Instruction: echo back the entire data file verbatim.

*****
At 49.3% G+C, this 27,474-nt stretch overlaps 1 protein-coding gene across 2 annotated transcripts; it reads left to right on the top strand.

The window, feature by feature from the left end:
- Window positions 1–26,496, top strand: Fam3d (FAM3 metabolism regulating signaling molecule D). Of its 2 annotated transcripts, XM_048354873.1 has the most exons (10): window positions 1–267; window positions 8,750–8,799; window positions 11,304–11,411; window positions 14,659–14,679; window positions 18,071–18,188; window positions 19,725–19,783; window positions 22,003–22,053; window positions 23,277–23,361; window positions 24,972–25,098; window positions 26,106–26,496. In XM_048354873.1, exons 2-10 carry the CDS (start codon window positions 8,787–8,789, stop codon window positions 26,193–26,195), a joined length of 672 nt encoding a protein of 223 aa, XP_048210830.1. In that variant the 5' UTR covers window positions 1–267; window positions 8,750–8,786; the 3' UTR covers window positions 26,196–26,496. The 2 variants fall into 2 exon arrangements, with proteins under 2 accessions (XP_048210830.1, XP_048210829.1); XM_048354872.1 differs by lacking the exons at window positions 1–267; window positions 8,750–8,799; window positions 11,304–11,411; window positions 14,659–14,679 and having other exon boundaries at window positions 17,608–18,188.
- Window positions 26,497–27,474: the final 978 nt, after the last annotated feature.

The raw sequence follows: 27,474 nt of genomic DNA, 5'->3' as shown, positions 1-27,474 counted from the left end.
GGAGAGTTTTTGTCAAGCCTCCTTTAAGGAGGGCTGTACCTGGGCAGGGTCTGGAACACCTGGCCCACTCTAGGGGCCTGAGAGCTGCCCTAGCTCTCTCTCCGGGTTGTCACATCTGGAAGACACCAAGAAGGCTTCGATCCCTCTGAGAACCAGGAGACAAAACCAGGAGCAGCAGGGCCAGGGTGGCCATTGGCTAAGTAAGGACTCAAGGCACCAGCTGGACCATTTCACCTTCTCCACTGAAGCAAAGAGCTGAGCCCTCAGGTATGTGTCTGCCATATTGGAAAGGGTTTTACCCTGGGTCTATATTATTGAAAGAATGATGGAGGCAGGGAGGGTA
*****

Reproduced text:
At 49.3% G+C, this 27,474-nt stretch overlaps 1 protein-coding gene across 2 annotated transcripts; it reads left to right on the top strand.

The window, feature by feature from the left end:
- Window positions 1–26,496, top strand: Fam3d (FAM3 metabolism regulating signaling molecule D). Of its 2 annotated transcripts, XM_048354873.1 has the most exons (10): window positions 1–267; window positions 8,750–8,799; window positions 11,304–11,411; window positions 14,659–14,679; window positions 18,071–18,188; window positions 19,725–19,783; window positions 22,003–22,053; window positions 23,277–23,361; window positions 24,972–25,098; window positions 26,106–26,496. In XM_048354873.1, exons 2-10 carry the CDS (start codon window positions 8,787–8,789, stop codon window positions 26,193–26,195), a joined length of 672 nt encoding a protein of 223 aa, XP_048210830.1. In that variant the 5' UTR covers window positions 1–267; window positions 8,750–8,786; the 3' UTR covers window positions 26,196–26,496. The 2 variants fall into 2 exon arrangements, with proteins under 2 accessions (XP_048210830.1, XP_048210829.1); XM_048354872.1 differs by lacking the exons at window positions 1–267; window positions 8,750–8,799; window positions 11,304–11,411; window positions 14,659–14,679 and having other exon boundaries at window positions 17,608–18,188.
- Window positions 26,497–27,474: the final 978 nt, after the last annotated feature.

The raw sequence follows: 27,474 nt of genomic DNA, 5'->3' as shown, positions 1-27,474 counted from the left end.
GGAGAGTTTTTGTCAAGCCTCCTTTAAGGAGGGCTGTACCTGGGCAGGGTCTGGAACACCTGGCCCACTCTAGGGGCCTGAGAGCTGCCCTAGCTCTCTCTCCGGGTTGTCACATCTGGAAGACACCAAGAAGGCTTCGATCCCTCTGAGAACCAGGAGACAAAACCAGGAGCAGCAGGGCCAGGGTGGCCATTGGCTAAGTAAGGACTCAAGGCACCAGCTGGACCATTTCACCTTCTCCACTGAAGCAAAGAGCTGAGCCCTCAGGTATGTGTCTGCCATATTGGAAAGGGTTTTACCCTGGGTCTATATTATTGAAAGAATGATGGAGGCAGGGAGGGTA